More than 100 Tibetans were injured in a violent crackdown last week by armed Chinese security forces in Zaduo County, Yushu Autonomous region of Qinghai Province, as they peacefully protested against large-scale mining activities in the area, according to Tibetans outside Tibet who are in touch with those in the affected areas.
As mine workers assembled for work in Aduo, Zhaqing, and Sahuteng townships on Aug 14, more than one thousand Tibetans gathered in each township to protest..
Many of the Tibetans held up banners and shouted slogans such as “stop the destruction of the environment.” Security police beat them with electric batons and sprayed the crowds with tear gas. Some protesters were arrested.
In a phone interview with the Epoch Times, Gongjuedunzhu, a Tibetan originally from Zaduo County and now exiled in India, said: “A lot of soldiers arrived on the evening of Aug. 15. They were joined by an additional 500 police and military personnel, who came in 60 trucks. Fifteen of the trucks went to Aduo Township and 45 went to Zhaqing Township. There were about 1200, 1000, and 1500 Tibetan protestors in Aduo, Zhaqing, and Suhuteng, respectively.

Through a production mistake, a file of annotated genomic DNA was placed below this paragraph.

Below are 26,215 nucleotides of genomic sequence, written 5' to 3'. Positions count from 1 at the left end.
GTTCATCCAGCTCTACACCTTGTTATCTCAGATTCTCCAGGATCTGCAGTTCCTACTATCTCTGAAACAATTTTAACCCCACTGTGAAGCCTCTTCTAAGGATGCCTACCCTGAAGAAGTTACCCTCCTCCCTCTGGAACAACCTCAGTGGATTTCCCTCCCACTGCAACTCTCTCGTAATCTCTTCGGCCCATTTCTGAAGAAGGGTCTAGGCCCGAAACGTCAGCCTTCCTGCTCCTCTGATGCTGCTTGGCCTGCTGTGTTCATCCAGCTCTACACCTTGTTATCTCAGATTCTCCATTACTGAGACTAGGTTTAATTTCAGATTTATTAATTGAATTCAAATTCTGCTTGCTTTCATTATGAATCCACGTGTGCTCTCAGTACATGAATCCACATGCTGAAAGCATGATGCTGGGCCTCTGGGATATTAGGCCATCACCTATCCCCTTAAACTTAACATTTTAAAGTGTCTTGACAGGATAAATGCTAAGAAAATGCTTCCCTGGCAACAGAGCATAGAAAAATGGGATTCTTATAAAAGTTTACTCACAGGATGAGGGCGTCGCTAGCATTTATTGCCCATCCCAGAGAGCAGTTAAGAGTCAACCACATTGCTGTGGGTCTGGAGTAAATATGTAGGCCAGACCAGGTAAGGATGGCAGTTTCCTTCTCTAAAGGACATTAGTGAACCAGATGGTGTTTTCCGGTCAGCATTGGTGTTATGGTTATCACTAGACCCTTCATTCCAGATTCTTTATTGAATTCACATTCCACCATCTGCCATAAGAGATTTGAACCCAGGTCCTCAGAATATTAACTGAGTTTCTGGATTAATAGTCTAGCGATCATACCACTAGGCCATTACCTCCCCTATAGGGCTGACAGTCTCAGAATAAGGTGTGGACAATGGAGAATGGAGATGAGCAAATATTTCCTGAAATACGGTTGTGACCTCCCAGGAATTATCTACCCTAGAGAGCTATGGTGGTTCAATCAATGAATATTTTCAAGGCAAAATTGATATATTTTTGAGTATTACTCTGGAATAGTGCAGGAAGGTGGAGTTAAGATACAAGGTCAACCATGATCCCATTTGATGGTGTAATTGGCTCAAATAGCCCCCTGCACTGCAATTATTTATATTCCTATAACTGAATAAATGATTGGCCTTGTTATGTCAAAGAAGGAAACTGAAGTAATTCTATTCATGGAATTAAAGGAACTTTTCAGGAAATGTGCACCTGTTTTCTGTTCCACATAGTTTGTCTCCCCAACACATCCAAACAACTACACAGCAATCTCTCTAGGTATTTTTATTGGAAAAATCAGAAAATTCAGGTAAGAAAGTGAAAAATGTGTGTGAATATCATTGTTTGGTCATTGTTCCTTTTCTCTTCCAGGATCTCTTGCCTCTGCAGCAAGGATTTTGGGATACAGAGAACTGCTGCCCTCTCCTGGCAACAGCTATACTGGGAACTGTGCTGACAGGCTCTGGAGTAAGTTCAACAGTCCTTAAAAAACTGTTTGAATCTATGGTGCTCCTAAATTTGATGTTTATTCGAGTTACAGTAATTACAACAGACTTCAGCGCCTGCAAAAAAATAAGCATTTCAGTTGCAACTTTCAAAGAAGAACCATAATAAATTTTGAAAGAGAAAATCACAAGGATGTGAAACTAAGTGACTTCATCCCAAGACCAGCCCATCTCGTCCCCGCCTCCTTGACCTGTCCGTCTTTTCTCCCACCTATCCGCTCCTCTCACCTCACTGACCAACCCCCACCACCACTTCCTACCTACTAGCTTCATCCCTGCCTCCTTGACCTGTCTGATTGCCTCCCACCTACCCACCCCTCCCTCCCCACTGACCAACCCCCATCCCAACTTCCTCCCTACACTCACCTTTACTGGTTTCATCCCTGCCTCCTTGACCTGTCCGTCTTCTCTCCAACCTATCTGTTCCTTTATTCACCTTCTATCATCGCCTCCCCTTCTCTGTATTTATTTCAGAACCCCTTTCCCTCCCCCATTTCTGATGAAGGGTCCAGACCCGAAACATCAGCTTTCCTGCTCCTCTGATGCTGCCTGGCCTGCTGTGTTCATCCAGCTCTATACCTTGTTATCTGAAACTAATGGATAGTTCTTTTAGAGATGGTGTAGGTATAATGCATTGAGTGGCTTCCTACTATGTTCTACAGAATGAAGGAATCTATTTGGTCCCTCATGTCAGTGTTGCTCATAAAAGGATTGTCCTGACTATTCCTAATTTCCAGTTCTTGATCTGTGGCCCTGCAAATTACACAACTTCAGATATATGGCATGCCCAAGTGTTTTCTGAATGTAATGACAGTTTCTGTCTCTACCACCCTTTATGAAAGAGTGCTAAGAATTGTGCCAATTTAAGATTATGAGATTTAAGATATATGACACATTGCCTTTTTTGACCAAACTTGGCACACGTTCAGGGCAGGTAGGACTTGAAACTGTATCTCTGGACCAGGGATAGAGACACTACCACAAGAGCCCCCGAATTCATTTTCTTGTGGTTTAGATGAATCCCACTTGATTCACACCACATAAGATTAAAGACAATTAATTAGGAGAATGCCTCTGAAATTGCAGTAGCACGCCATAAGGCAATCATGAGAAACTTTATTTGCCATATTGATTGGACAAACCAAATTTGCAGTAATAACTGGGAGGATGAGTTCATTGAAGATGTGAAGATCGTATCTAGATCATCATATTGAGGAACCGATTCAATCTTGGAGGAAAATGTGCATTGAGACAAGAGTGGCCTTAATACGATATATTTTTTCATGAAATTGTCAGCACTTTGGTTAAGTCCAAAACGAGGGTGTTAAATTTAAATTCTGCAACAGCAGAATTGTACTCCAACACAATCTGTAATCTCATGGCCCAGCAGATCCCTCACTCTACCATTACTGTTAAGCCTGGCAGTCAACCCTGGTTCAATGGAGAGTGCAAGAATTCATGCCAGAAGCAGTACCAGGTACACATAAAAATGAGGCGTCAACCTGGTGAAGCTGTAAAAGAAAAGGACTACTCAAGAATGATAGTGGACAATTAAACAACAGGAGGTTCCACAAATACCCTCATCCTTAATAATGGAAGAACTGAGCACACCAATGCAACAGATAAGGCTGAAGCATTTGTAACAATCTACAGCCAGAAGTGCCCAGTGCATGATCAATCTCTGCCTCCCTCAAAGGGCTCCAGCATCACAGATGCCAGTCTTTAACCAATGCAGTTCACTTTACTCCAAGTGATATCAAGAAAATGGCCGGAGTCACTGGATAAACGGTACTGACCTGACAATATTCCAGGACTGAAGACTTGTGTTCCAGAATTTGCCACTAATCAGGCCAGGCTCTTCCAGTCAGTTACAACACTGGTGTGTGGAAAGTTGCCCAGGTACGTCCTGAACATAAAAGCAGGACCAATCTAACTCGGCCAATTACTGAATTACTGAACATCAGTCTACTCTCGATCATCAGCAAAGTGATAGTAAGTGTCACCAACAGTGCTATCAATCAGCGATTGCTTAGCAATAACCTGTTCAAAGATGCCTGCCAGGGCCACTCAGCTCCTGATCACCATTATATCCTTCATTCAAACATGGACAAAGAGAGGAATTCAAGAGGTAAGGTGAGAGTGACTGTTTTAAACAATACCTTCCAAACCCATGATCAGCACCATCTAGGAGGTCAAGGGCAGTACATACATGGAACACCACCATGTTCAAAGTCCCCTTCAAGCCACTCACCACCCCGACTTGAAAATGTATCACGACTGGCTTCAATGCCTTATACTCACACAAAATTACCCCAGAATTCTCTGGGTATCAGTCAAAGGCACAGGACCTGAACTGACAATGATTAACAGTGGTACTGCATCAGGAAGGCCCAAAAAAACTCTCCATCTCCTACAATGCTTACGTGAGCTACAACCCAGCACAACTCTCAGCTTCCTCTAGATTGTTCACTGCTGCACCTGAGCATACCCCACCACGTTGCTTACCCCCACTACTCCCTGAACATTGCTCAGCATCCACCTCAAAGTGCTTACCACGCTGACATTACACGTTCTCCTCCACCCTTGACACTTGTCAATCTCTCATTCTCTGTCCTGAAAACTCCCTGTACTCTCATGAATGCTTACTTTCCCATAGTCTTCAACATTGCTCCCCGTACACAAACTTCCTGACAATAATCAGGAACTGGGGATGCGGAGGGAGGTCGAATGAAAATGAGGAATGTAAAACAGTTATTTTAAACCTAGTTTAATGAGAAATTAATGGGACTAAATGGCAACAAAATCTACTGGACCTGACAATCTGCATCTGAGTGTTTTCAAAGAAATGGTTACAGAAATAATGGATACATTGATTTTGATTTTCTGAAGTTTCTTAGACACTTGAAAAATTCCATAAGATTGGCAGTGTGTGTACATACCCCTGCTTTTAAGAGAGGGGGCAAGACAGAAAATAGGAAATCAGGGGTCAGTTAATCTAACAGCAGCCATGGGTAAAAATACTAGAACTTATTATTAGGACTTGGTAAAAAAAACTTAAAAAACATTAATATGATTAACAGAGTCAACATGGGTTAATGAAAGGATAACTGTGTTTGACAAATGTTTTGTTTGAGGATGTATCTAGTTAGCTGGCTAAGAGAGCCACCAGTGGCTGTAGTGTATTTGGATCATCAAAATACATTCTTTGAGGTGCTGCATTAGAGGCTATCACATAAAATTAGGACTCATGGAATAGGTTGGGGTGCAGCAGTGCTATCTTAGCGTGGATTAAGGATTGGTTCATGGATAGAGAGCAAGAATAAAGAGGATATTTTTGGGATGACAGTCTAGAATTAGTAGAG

“At about six pm. the police and military started firing tear gas to dispel the crowd. Many protestors were knocked unconscious and as soon as they regained consciousness and stood up, they were beaten with electric batons.
“The police and the military also destroyed many cars and motorcycles owned by the Tibetans. A lot of people were injured but no detailed statistics are available as the area is still under the authorities’ tight control. However, we know 14 people in Zhaqing were hospitalized. On the evening of Aug. 16, similar suppression also occurred in Aduo.”
At present, Zaduo is tightly guarded by police and military personnel. The Tibetans are not allowed to travel and have had their mobile phones confiscated.
Suonan, a Tibetan exiled in Switzerland, told the Voice of Tibet that the Chinese communist regime had dispatched a large group of police and military personnel to brutally suppress the protesting Tibetans at Aduo, using rifles, tear gas, and high-voltage electric batons.
Gesangjian, another exiled Tibetan in India, told the Voice of Tibet, “It is the customs and beliefs of Tibetan Buddhism not to damage the natural environment. Facing the large-scale excavation as planned by the local authorities, Tibetans would surely fight against the destructive mining.”
At the time of this report, all the affected areas were being tightly monitored by the Chinese authorities.
Translated by Leo Chen. Written in English by Christine Ford
Read the original Chinese article.